Irish Insider: Wolverines stifle Irish offense
Kate Gales | Monday, September 18, 2006
The Michigan defensive line pressured Irish quarterback Brady Quinn all afternoon.
The linebackers blitzed and didn’t allow Notre Dame to establish anything resembling a running game.
The secondary eliminated a viable passing game, keeping Notre Dame’s receivers covered and under constant pressure.
Saturday’s story was all about Michigan’s effectiveness against what was considered one of the nation’s top offenses.
“We went in [to the game] with the idea if we were going to have a chance to win, we had to pressure Brady Quinn,” Michigan coach Lloyd Carr said. “We felt we could do that because we have an excellent front. I mean, we’ve got some depth and we’ve got some guys that are very athletic.”
Notre Dame certainly didn’t prove Carr wrong.
Quinn was unable to set his feet all day, and hurries kept him off-balance and unable to hit receivers in stride.
“There was a lot of blitzing, especially later in the game,” Irish coach Charlie Weis said. “I have a lot of respect for their front four.”
But pressuring Quinn was just one facet of a defense that dominated the game from start to finish.
“It wasn’t just their front four – I thought their whole defense played good,” Weis said.
Linebacker Preston Burgess intercepted Quinn twice, one returned 31 yards to halt Notre Dame’s first series. Cornerback Leon Hall added one more, and cornerback Morgan Trent and defensive end LaMarr Woodley picked up fumbles, totaling five Irish turnovers.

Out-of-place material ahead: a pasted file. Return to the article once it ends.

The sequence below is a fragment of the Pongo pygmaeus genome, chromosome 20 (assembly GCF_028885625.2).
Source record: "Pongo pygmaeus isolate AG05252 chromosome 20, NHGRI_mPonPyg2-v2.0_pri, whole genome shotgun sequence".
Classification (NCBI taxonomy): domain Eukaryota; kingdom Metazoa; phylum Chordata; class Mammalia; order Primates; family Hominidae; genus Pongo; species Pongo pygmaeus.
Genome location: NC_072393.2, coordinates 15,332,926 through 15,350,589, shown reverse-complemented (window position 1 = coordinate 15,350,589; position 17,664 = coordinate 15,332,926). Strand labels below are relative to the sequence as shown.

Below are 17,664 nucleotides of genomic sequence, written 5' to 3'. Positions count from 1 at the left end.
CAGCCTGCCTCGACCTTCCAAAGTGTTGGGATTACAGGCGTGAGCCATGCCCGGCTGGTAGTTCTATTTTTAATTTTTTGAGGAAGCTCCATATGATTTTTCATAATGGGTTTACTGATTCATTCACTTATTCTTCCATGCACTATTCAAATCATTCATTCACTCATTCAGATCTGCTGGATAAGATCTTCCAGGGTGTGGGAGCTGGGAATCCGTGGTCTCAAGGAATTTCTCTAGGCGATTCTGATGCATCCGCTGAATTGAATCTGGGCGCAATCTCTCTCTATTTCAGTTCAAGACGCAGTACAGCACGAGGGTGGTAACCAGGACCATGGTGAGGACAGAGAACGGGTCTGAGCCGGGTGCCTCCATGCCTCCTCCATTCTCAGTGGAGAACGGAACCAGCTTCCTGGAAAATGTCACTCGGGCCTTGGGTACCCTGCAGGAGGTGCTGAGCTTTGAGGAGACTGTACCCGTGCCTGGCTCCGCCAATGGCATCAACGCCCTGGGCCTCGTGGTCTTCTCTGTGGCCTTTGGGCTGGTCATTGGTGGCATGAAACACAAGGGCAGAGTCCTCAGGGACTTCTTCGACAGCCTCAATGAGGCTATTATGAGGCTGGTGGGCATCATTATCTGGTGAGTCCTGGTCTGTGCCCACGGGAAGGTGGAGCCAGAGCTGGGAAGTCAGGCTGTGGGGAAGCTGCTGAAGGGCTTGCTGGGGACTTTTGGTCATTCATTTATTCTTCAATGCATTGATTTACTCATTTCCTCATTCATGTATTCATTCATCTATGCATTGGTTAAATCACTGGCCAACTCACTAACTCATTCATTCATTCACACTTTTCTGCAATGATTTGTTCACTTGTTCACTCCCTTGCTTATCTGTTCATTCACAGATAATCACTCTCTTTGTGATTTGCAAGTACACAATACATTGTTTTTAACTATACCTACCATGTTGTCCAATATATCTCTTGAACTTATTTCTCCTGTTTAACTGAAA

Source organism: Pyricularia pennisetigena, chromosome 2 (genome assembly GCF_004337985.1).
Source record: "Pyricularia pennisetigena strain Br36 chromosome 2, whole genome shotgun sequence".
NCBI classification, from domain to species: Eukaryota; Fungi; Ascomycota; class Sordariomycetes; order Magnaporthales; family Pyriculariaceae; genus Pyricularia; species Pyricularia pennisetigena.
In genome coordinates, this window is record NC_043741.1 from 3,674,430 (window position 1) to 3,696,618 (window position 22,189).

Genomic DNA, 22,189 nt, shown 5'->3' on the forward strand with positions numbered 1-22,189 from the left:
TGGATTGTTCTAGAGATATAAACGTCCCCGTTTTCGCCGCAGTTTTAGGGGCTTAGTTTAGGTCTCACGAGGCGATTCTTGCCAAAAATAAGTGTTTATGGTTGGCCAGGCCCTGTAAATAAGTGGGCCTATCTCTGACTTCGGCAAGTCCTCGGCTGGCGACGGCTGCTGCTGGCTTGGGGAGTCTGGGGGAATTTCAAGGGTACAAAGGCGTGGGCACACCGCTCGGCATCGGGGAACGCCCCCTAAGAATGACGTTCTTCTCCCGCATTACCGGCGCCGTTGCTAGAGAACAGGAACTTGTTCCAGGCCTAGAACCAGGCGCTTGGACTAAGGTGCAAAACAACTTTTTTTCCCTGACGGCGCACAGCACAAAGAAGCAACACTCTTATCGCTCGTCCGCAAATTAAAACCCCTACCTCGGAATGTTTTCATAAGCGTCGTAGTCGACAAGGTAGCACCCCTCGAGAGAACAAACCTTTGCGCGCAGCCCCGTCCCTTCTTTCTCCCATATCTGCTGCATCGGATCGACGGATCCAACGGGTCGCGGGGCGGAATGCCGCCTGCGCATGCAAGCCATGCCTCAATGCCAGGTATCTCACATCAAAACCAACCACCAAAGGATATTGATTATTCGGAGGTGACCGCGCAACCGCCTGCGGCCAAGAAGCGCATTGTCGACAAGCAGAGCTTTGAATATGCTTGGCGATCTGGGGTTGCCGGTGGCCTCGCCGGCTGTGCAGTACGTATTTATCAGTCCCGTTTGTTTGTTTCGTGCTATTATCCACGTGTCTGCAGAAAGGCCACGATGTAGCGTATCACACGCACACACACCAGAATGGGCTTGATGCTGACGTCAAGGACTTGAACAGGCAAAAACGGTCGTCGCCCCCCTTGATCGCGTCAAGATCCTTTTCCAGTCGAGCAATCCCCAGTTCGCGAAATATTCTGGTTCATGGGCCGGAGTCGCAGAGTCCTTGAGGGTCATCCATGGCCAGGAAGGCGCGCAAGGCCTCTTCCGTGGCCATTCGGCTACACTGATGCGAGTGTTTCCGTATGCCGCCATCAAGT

“I think this game was a team effort,” Carr said. “But it certainly was, I think, punctuated by our defense.”
The man who put the biggest exclamation mark into the punctuation was Burgess.
The senior linebacker from Warren, Ohio had what Carr called “quite a day.”
That could have been the understatement of the day by Carr.
“I mean, you intercept a ball, run back for the touchdown, then make another big one,” he said.
Burgess’ development wasn’t as smooth as his game against the Irish. After playing strong safety in high school, he moved to linebacker. He saw time as a freshman on special teams, but was quiet on defense last year.
He was anything but placid Saturday and neither was his team.
The Wolverine defense was credited with six quarterback hurries, four pass break ups and five tackles for loss as it wouldn’t let Notre Dame’s offense settle into a rhythm. It took away Irish running back Darius Walker – who led the Irish in rushing with a meager 25 yards – and forced Notre Dame to be “one dimensional,” Carr said.
Although consistent play by the secondary was crucial, praise returned to the front four, which Carr said could be the best he’s had at Michigan.
One of those on the front four was Woodley, who had two tackles, one for a loss and outran Irish tight end John Carlson on a 54-yard fumble return touchdown to top off Michigan’s day.
“Woodley, in my judgment … he’s the real deal,” Carr said. “He’s a captain. He’s a leader. Done a great job.”
Notre Dame would probably agree.